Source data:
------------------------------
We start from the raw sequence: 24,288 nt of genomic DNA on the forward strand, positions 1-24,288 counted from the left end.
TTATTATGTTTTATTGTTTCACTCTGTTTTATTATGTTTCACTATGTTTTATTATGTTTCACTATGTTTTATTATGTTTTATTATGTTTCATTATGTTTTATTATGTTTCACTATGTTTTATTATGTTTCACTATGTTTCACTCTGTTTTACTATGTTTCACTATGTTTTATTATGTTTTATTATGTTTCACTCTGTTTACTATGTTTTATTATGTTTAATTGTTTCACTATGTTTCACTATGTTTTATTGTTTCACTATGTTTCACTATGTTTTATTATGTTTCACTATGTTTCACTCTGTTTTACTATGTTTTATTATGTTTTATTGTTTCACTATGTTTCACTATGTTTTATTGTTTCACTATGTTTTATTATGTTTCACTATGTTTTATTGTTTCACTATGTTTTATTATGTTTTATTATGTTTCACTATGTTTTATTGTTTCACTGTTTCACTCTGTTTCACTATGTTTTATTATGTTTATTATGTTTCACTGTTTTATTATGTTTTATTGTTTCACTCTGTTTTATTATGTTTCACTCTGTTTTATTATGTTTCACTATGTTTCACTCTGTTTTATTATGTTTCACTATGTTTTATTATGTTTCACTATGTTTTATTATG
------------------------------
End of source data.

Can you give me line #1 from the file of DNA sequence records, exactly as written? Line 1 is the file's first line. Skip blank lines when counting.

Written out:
We start from the raw sequence: 24,288 nt of genomic DNA on the forward strand, positions 1-24,288 counted from the left end.